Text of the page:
Living in Québec/Canada these days is quite exciting if you are passionate about politics like I am. As a foreigner who has lived here for nearly five years, I can only respectfully observe and analyze. Here are some of my thoughts (more than I thought I would put down initially) on current Canadian affairs.
Yesterday Québec elected a new parliament in the context of the global economic turmoil, but also of the recent Canadian political turmoil. My respect to the men and women of all political allegiance that put their personal lives at stake to advance their country. Whether they won or lost last night, they are all winners, as is democracy and all those volunteers who make it happen. Respect also to all the duty-aware voters who made use of their precious privilege despite this election being highly undesirable for most. Thank you all for making democracy happen; for keeping the discussions civil; for advancing a united society.
One Bet Won…
Provincial Premier Minister Jean Charest won a risky bet: he got the majority that the protest vote of 2007 denied him. This will pacify parliament and make it more governable through the upcoming economic storm. Federal Prime Minister Stephen Harper in Ottawa take note.
At only 56.6% this was the lowest participation rate since 1927. Compare: 2007: 71.23%; 2003: 70.42%; 1998: 78.32%. And it was an uncomfortably close call by a handful of votes in many ridings under the first-past-the-post (FPTP) system. A risky bet that could have easily turned into a drama like the one unfolding in Ottawa these days.
… And A Lot Of Work Ahead.
Québec politics are quite elusive. I am not sure if after five years in the province I understand it completely myself.
I see one clear message to Mr. Charest and his colleagues: it was not time to call an election; it is not time for partisanery. As so often, Quebeckers turn to the state in times of need.
Another clear message to the rightist ADQ and its leader Mario Dumont, who announced he will quit politics: emotions swing quickly. The anti-immigrants feelings on which he nearly got to power have left the place to worries about the sputtering economy. The short-term window of opportunity is gone.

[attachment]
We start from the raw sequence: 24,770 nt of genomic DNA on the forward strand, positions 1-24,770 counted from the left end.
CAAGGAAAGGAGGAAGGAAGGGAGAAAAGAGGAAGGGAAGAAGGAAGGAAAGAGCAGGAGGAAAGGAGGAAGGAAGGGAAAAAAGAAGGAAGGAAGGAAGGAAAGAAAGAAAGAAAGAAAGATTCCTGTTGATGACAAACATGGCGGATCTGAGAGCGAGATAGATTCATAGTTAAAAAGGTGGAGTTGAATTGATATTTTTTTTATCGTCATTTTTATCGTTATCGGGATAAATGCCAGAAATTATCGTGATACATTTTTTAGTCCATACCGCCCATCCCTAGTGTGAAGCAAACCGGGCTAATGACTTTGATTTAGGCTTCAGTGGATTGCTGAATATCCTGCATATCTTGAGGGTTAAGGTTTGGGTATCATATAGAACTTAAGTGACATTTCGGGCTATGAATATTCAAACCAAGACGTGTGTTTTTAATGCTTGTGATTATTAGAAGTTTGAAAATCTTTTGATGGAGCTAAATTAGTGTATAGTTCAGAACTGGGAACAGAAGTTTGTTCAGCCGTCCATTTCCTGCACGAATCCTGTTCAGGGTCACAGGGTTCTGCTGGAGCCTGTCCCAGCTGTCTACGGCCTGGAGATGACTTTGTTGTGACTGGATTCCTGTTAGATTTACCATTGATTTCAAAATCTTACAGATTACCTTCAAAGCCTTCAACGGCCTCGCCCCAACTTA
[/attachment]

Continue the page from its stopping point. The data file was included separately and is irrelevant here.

For the very first time, Québec Solidaire, a leftist, sovereignist party got a seat – and 122.979 votes. Compared to this, the majority PLQ got a real bargain, at only 20.643 votes per seat. More proportionality, anyone?
The far right ADQ knows ho the far left Québec Solidaire must feel – it has been in the same situation for a decade. When will the window of opportunity re-open again to push for a more proportional voting system, like the D’Hondt system used in many modern democracies? Below a quick comparison of votes and seats to the previous general election, with a D’Hondt simulation:
No pollster predicted the strong showing of Parti Québecois, the party that epitomizes the aspiration to independence of many Francophone Quebeckers. The defensive reflex on language and culture issues is still alive under the surface. Mr. Harper’s insult that triggered unnecessary stupid Quebec-bashing motivated many, including people who do not want Québec to break away from Canada, to defy him and the freezing weather on the day of the vote.
To explain this to my readers who are not familiar with Canadian politics: after World War II, North America was still a racist place for a while. While the United States had racial segregation, Canada had an assimilation policy toward its French Canadian and native minorities. The civil rights movement changed America for the better. And the Québec sovereignist movement forced Canada to change for the better, paving the way for the Charter of Rights and Freedoms, an achievement that Canadians and Quebecker can be proud of. There is nothing wrong in taking pride in national achievements.
Ever since René Lévesque, and maybe even before, Quebecker defined themselves politically in terms of federalists vs. sovereignists. All other issues that usually define the left and right of the political spectrum were subordinated. To simplify: sovereignists want Québec to go its own way, federalists want to stick to the Canadian way. Even if the root cause is gone, the reflex is still there.
And to avoid the sometimes unintended oversimplification that really offends Quebeckers, a sovereignist is somebody who wants to affirm their identity. There are many ways to do so, and separatism is just one of them, the most negative and radical. Many Quebeckers are offended when they are called separatists as a group, because they are not. Understanding this nuance is key to understanding them. Respect their language and their unique culture and you will get along with them very easily, and discover they have a great sense of humor, a high sensibility and talent for the performing arts, and a practical, warm and welcoming attitude.
After peaking in 1995, support for sovereignity had dwindled until the recent insults. Now it seems certain that independence will be an issue at the next Québec general election, due in four years, and I admit that it scares me. As a Jew of European descent I have my own reflexes regarding the mix of socialdemocracy and nationalism.
Nationalism ist not a Canadian/Quebecker-only phenomenon. Europe has seen the rise in the 18th century of a new political paradigm, the Nation-State, to replace the old paradigm of the Kingdom-State. While the legitimacy of the Kingdom-State was sanctioned by God (and thus by the Church) and continued by hereditary rule, the legitimacy of the Nation-State was derived from a Nation’s right to self-determination and continued by the rule of law. It worked to wrestle power away from the churches and monarchies, but it brought about a worse set of problems.